DAY 8 Dravuni Island
Think island paradise anywhere in the world and you will almost certainly conjure up images of Dravuni Island. Shallow limpid seas surround palm tree fringed beaches that encircle the whole island bar the extremities. One of the 110 inhabited islands in the Kadavu archipelago with just 125 residents, Dravuni could be considered Fiji’s mischievous little brother. Smaller, much more manageable and far less touristy than Fiji, do not expect to find an infrastructure of hotels and car hire businesses. A village school and meeting house are perhaps the sum total of civilization here, but the exceptionally friendly welcome from the residents by far makes up for any lack of modern comforts. Instead this special little island has transparent seas that are unsurprisingly a snorkeller’s dream come true. A kaleidoscopic vision of colour thrives beneath the surface and is quite literally a visual feast for the eyes. 
 
However, for those who prefer their exploration to be land based, then the views from Hilltop Island are incredible, with the awe-inspiring panoramic vistas well worth the 20-minute hike. Dravuni also holds the auspicious title of being the northern most island of the Great Astrolabe Reef, where, according to legend there used to be a village that sunk into the sea. In order to honour the legend, villagers who fish here respect the story by not throwing garbage overboard.
 
DAY 9 Day At Sea
Days at sea are the perfect opportunity to relax, unwind and catch up with what you’ve been meaning to do. So whether that is going to the gym, visiting the spa, whale watching, catching up on your reading or simply topping up your tan, these blue sea days are the perfect balance to busy days spent exploring shore side.
 
DAY 10 Noumea
With its elegant urban infrastructure in a stunning natural setting, Noumea is a truly unique island and part of the New Caledonia archipelago. Noumea started as a penal colony, but has since evolved to a lovely metropolis and today has almost two thirds of New Caledonia’s population. While much of the archipelago of New Caledonia has a large percentage of Kanak people – the indigenous inhabitants who live in tribal areas across the country – Noumea is predominantly European with a strong French influence. The city’s center and Place de Cocotiers, the main park, are located close to the harbor and several churches date back to the late 19th century. Other attractions include a world-class aquarium at Anse Vata, several long beaches to the south, and a noteworthy collection of Kanak and South Pacific objects at the Museum of New Caledonia. 
 
The architectural gem of the city is the Tjibaou Cultural Center, the structure of which resembles sails, or the roofs of Kanak houses hidden behind mangroves.
 
DAY 11-12 Day At Sea
Days at sea are the perfect opportunity to relax, unwind and catch up with what you’ve been meaning to do. So whether that is going to the gym, visiting the spa, whale watching, catching up on your reading or simply topping up your tan, these blue sea days are the perfect balance to busy days spent exploring shore side.
 
DAY 13 Sydney
Sydney belongs to the exclusive club of cities that generate excitement. At the end of a marathon flight there's renewed vitality in the cabin as the plane circles the city, where thousands of yachts are suspended on the dark water and the sails of the Opera House glisten in the distance. Blessed with dazzling beaches and a sunny climate, Sydney is among the most beautiful cities on the planet.With 4.6 million people, Sydney is the biggest and most cosmopolitan city in Australia. A wave of immigration from the 1950s has seen the Anglo-Irish immigrants who made up the city's original population joined by Italians, Greeks, Turks, Lebanese, Chinese, Vietnamese, Thais, and Indonesians. This intermingling has created a cultural vibrancy and energy—and a culinary repertoire—that was missing only a generation ago.Sydneysiders embrace their harbor with a passion.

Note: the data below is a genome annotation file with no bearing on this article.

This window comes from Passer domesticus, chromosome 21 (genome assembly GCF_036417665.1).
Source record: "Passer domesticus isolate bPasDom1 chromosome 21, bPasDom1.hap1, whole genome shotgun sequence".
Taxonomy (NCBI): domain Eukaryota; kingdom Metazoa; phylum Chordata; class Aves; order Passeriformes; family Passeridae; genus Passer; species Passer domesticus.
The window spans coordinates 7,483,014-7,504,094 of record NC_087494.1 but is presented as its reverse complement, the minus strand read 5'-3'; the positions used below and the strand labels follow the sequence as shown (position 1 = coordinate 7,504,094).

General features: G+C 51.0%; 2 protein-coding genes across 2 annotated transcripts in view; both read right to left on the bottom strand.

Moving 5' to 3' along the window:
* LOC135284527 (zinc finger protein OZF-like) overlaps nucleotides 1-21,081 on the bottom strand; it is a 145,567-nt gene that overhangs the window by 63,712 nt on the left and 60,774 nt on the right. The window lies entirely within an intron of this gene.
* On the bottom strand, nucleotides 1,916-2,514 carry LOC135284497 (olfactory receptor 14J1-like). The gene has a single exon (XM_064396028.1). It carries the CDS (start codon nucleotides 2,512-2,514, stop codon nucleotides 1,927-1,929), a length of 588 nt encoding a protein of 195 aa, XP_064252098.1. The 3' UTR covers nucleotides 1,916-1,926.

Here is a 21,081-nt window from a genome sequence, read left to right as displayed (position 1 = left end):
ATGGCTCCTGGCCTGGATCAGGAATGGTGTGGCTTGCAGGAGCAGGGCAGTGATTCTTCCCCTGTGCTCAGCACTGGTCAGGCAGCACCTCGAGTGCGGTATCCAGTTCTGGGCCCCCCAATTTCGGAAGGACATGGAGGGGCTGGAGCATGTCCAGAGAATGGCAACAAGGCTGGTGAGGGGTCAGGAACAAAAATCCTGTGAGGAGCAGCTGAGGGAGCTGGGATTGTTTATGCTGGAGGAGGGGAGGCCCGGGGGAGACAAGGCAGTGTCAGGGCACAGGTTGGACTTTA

Indented with numerous bays and beaches, Sydney Harbour is the presiding icon for the city, and urban Australia. Captain Arthur Phillip, commander of the 11-ship First Fleet, wrote in his diary when he first set eyes on the harbor on January 26, 1788: "We had the satisfaction of finding the finest harbor in the world."Although a visit to Sydney is an essential part of an Australian experience, the city is no more representative of Australia than Los Angeles is of the United States. Sydney has joined the ranks of the great cities whose characters are essentially international. What Sydney offers is style, sophistication, and great looks—an exhilarating prelude to the continent at its back door.
Map
All This Included
Join the dots of the South Pacific Islands as we hop from one paradise to the next. A seafaring voyage for those who love the ocean, this is a journey that is equal parts sea and land. From the superlative luxury aboard, to the charming water music in Vanuatu and bathing in the natural pools of new destination Ile des Pins in New Caledonia, this journey will not disappoint.
  • Spacious suites – over 85% with private verandas
  • Butler service in every suite
  • Unlimited Free Wifi
  • Personalised service – nearly one crew member for every guest
  • Multiple restaurants, diverse cuisine, open-seating dining
  • Beverages in-suite and throughout the ship, including champagne, select wines and spirits
  • 24-hour dining service
  • Onboard entertainment
  • Complimentary transportation into town in most ports
  • Onboard gratuities
Accommodations
Cruising: Cabin onboard Silver Muse
Notes
  • Cabin upgrades are available.
  • Expedition highlights and wildlife listed here are possible experiences only and cannot be guaranteed. Your Expedition Leader and Captain will work together to ensure opportunities for adventure and exploration are the best possible, taking into account the prevailing weather and wildlife activity. Expedition team members scheduled for this voyage are subject to change or cancellation.
  • Please ask your Vacations to Go travel counselor for more information.
Terms and Conditions
For Silversea terms and conditions, please click here.

* The prices shown are U.S. dollars per person, based on double occupancy, and subject to availability. Prices quoted for land/cruise arrangements are subject to increase without notice. Once we have received your deposit, land/cruise prices are guaranteed. Air prices quoted via phone or email are subject to increase and are guaranteed only from the time that full payment is received. Also, air prices or air promotions mentioned on this site or on the phone do not include baggage fees imposed by airlines.